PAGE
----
Those of you in the project management world may already know that AXELOS (the joint venture organisation between Capita plc and The Cabinet Office) is introducing a new, updated for the modern age, version of PRINCE2®, the de facto project management certification standard in the UK. The new manual is now available here.
Let me give you a crude, potted history of what AXELOS calls “the world’s most-practised method for project management”: The first PRINCE guidance was published by the UK Government agency CCTA in 1989 and became the UK standard for all government information systems projects, replacing a really old methodology from 1975, PROMPTII. It was reworked and reissued in 1996 as PRINCE2 - The Revenge (not really, that’s an alternative fact). A major revision was done in 2009, and PRINCE2 became known as…PRINCE2. Ok, PRINCE2 2009, if you want to be pedantic.
So what about this latest revision? Well, it’s going to be called PRINCE2 2017, to give it its full royal title. Catchy eh? Don’t worry, you can still refer to it as PRINCE2, but in a few years’ time you’ll probably feel the need to clarify whether you mean the 2017 version or the old (current) 2009 version.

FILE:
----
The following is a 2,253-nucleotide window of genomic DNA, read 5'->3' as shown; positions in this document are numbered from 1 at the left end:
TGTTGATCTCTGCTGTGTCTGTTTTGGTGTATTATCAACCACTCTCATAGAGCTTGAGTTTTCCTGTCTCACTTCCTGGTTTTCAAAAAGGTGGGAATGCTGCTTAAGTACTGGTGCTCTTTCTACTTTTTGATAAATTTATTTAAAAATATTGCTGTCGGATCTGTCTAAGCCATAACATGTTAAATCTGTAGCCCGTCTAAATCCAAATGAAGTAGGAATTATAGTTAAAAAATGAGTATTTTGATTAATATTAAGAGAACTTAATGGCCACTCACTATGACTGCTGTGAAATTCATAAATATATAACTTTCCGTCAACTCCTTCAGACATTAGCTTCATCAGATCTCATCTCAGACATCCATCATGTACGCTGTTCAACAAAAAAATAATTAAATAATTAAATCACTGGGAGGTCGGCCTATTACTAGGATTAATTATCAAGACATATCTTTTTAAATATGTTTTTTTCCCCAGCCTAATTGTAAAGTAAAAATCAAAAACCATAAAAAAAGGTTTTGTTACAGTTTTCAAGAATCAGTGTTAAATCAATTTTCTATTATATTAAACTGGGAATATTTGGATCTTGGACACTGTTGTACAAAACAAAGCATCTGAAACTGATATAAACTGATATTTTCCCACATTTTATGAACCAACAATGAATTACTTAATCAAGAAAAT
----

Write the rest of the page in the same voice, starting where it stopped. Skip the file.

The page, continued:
As I take on board the subtleties or otherwise of the incoming changes to the qualification (that’s for another blog), I keep coming back to one overriding thought of concern…
It’s not that you can take an intensive course in just a week and sit both your Foundation (multiple choice) and your Practitioner exams in this time, and then add ‘PRINCE2 certified Practitioner’ to your CV/LinkedIn status, without the actual real life practice part. Nope – that’s just one for the ‘buyer beware’ checklist when recruiting. It’s certainly not the intention behind the certification either.
My overriding thought of concern is that PRINCE stands for…
PRojects IN Controlled Environments.
See what they did there? I know, it’s rare for the first two letters of a word and a small word like ‘in’ to become the only reason an acronym works. But it’s not even the acronym taken too far that worries me.
Have you ever really worked in a Controlled Environment?
You might think you do. You might think your organisation is extremely well managed, with mature processes in place. Or you might think because you work in a tightly regulated environment (like my background in banking and financial services), that this is a Controlled Environment.
But you and I both know that it’s not. Because of…people.
On a positive level, we know that because of people, projects get delivered. And it’s true - working with good people is what makes a project manager get up in the morning. But the flipside of that particular coin is that managing people is also the biggest challenge you will face in a project. People are unpredictable and not always rational or logical. Sometimes they can be downright emotional, even though they’re at work! They don’t always do what they say they will do. They sometimes make mistakes. They sometimes don’t admit to those mistakes until it’s too late to fix.